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Effect of Cellulase on Cotton Fiber Microstructure : Part I: Degradation by Cellulase in Fungal Growth Filtrates

Porter, Blanche R., Carra, Jarrell H., Tripp, Verne W., Rollins, Mary L.
Textile research journal 1960 v.30 no.4 pp. 249-258
Myrothecium verrucaria, cellulose, culture filtrates, endo-1,4-beta-glucanase, fabrics, glucose, hydrolysis, lint cotton, microscopy, microstructure, tensile strength, textile fibers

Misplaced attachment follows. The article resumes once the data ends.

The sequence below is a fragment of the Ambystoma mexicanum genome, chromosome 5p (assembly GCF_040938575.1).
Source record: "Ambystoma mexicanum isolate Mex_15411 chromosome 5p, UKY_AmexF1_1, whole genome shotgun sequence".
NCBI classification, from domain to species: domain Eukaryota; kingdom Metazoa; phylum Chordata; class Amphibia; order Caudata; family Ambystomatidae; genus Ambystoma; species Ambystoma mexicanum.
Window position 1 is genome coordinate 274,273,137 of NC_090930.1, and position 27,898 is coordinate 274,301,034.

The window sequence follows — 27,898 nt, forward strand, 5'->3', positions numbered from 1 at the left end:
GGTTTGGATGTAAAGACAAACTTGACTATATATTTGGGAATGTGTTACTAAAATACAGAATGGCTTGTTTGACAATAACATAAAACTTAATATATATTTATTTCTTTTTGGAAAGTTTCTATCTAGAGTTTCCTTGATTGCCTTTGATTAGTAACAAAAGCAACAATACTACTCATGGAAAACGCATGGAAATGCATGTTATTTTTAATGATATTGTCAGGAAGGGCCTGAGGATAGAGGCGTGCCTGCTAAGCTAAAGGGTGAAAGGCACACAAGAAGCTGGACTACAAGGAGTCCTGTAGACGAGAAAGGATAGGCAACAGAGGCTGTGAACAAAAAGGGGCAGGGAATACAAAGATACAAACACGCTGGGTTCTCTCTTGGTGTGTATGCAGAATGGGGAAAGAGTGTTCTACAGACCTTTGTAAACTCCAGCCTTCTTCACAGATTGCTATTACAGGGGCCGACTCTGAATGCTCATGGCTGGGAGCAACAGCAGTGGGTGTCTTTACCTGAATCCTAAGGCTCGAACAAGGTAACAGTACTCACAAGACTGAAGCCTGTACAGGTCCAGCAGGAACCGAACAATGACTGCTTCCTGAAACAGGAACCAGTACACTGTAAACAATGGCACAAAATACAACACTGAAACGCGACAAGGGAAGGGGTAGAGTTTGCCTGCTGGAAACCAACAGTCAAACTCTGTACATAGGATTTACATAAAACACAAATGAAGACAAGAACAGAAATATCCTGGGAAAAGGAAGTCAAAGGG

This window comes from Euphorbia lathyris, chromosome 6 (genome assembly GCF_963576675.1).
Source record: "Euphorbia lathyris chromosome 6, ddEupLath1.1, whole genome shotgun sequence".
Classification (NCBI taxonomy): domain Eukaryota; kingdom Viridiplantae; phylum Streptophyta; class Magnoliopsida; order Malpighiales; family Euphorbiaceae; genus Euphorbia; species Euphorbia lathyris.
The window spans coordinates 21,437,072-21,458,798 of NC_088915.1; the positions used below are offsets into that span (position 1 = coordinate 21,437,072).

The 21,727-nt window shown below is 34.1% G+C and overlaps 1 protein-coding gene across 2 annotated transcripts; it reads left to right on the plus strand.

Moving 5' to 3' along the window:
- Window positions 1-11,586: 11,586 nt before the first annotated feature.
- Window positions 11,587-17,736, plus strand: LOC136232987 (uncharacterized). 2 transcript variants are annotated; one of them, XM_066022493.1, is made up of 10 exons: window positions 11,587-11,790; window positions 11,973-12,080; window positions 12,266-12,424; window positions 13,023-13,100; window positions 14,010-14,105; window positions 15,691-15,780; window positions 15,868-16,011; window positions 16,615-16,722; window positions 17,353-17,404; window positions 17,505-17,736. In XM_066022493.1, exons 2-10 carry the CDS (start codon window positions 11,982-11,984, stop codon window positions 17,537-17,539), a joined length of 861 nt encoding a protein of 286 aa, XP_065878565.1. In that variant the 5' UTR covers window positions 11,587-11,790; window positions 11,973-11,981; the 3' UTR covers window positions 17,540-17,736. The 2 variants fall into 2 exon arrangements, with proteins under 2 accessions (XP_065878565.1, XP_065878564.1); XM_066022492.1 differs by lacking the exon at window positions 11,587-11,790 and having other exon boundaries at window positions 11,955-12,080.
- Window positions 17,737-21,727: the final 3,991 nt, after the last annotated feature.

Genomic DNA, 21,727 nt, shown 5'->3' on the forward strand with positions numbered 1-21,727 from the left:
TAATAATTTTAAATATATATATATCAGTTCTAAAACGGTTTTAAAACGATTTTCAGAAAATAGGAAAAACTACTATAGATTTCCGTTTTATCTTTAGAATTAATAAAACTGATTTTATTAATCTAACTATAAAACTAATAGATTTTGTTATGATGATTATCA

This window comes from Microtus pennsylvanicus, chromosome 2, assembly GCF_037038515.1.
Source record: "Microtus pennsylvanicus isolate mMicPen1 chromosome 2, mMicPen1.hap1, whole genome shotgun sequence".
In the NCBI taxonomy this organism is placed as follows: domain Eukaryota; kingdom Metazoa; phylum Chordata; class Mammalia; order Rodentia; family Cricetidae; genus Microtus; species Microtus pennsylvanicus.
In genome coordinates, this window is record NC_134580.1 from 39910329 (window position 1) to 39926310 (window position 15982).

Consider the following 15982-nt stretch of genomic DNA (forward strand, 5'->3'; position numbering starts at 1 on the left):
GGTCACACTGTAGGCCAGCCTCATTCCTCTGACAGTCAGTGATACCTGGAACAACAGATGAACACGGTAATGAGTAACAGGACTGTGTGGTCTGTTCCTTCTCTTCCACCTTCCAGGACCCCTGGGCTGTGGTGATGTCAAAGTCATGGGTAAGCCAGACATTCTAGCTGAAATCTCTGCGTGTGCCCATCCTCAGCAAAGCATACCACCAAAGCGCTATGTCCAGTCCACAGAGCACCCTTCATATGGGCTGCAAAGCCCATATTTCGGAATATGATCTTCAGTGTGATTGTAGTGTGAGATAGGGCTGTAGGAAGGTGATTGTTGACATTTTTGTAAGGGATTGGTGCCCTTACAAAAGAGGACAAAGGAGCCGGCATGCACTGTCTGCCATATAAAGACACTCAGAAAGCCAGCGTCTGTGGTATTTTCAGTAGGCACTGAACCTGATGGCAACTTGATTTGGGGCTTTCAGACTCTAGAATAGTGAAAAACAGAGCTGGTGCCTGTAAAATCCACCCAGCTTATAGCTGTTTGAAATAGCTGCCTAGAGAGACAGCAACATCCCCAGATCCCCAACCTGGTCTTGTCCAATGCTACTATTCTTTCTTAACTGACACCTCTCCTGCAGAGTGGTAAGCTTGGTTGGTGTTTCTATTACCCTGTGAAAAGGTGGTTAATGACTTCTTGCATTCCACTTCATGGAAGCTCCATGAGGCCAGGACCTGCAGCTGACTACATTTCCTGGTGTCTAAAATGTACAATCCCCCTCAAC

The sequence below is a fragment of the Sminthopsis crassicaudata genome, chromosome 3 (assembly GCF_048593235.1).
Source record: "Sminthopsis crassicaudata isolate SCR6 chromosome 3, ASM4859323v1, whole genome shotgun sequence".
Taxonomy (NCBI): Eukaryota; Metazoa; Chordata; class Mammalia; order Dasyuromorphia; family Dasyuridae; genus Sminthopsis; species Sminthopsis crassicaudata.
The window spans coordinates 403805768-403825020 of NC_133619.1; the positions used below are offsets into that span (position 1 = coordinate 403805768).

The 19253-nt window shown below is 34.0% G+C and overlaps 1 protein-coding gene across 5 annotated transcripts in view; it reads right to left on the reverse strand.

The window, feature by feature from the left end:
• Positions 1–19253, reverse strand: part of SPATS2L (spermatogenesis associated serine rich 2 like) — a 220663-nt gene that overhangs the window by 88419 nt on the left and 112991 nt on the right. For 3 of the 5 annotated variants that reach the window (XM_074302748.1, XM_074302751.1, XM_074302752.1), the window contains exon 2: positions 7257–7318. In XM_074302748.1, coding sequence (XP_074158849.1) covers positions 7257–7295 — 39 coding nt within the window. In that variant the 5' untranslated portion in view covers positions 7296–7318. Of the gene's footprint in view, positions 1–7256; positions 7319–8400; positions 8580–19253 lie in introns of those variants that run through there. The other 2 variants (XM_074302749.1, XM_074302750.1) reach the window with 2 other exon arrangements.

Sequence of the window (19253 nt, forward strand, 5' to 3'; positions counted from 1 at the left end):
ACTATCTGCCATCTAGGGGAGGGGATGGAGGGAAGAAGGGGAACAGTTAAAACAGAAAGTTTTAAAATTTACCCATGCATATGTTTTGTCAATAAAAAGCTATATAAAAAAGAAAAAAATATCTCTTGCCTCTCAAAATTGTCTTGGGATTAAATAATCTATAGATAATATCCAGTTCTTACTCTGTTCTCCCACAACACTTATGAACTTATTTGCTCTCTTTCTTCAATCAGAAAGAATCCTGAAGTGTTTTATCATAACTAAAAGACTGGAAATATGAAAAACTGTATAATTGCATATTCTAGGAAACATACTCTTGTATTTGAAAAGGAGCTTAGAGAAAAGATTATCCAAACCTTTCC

Electron microscopical studies of changes in cotton fiber microstructure, after ex posure of the fibers to the cellulase in filtrates prepared from cultures of Myrothecium verrucaria, showed evidence of the transverse, jagged cuts into the cellulose structure previously seen by cytical microscopy. The degradation appeared localized in areas along the length of the fiber which were not related to any recognized component of fiber structure. Micrographs of fragmented, degraded fibers showed etching of the macro- fibrils of the sheets of secondary wall and a sharpening of the image of the individual microfibrils. Continued enzyme attack produced smaller fragments and hydrocellulose- like particles. Measurements of changes in tensile strength, swelling in alkali, and in glucose yield were correlated with changes in microstructure. The extent of fiber degradation by cellulolytic culture filtrates was limited and could be continued only if fibers were swollen between filtrate exposures. No evidence of damage to the cellulose structure was seen which could not be explained hy hydrolysis at the β-1,4-glucosidic linkage.